Five days ago, Ecuador revoked Julian Assange’s 7-year long asylum and turned him over to the UK authorities, which promptly arrested the Wikileaks chief.
Since then, Ecuador claims to be under siege from Assange supporters and “groups linked” to him.
Patricio Real, Ecuador’s deputy minister for information and communication technology, said in a statement that the webpages for his country’s public institutions experienced 40 million cyber-attacks.
Among the hardest hit were pages for the central bank, the foreign ministry and the president’s office.
“During the afternoon of April 11 we jumped from 51st place to 31st place worldwide in terms of the volume of cyber attacks,” he said.
The deputy minister said that the attacks “principally come from the United States, Brazil, Holland, Germany, Romania, France, Austria and the United Kingdom,” but that countries from South America also show up on the list.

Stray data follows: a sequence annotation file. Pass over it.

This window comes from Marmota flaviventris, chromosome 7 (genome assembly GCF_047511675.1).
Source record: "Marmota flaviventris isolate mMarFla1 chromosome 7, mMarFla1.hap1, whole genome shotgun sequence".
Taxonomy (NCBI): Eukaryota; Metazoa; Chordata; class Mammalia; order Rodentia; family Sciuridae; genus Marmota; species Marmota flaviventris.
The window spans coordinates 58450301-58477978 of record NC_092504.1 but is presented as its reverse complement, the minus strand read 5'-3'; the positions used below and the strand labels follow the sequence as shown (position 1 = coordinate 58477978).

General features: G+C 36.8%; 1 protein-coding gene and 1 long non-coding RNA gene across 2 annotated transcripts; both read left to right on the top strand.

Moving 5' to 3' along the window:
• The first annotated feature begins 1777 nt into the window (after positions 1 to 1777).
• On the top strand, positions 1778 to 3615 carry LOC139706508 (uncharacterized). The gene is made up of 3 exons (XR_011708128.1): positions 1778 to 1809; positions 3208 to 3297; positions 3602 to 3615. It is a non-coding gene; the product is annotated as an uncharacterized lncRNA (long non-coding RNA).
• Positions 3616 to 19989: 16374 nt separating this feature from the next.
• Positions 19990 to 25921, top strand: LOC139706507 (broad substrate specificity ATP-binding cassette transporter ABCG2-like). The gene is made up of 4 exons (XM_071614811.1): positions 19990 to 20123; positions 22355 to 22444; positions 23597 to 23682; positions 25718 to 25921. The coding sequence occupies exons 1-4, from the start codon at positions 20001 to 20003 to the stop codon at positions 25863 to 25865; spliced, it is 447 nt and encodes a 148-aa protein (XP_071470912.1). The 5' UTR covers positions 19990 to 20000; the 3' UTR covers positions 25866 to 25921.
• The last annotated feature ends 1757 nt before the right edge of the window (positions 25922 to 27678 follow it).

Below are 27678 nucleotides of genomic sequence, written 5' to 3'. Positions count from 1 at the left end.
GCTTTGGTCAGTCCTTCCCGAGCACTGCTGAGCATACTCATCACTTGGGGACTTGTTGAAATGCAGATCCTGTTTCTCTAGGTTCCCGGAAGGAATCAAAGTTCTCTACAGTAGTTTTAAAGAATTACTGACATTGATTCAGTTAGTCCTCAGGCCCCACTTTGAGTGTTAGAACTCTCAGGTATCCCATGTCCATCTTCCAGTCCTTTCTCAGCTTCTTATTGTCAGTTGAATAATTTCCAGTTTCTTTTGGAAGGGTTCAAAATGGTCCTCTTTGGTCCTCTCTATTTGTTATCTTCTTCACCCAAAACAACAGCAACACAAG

No major hacking groups were named in Ecuador’s statement, though famed Anonymous apparently made a threat.
Real also didn’t specify what type of attacks Ecuador’s website experience. He mentioned that no hacker managed to steal government data but that the attacks prevented some employees and citizens from accessing their accounts.
As Real called the attacks “volumetric,” he most likely referred to a type of DDoS attack in which hackers send a lot of traffic to a website hoping to overwhelm it.
While this is a serious threat to a network, the attack itself can be perpetrated even by those without a lot of technical knowledge.
Ecuador will receive cybersecurity support from Israel to handle the incidents. It has also made motions to arrest a suspect, Swedish citizen close to Assange.
Right now, Julian Assange is in the UK authorities’ hands and waiting to see if he will be extradited to the US to face conspiracy charges.
He was also stripped of his Ecuador citizenship, which was granted in 2017 under a different Ecuadorian regime.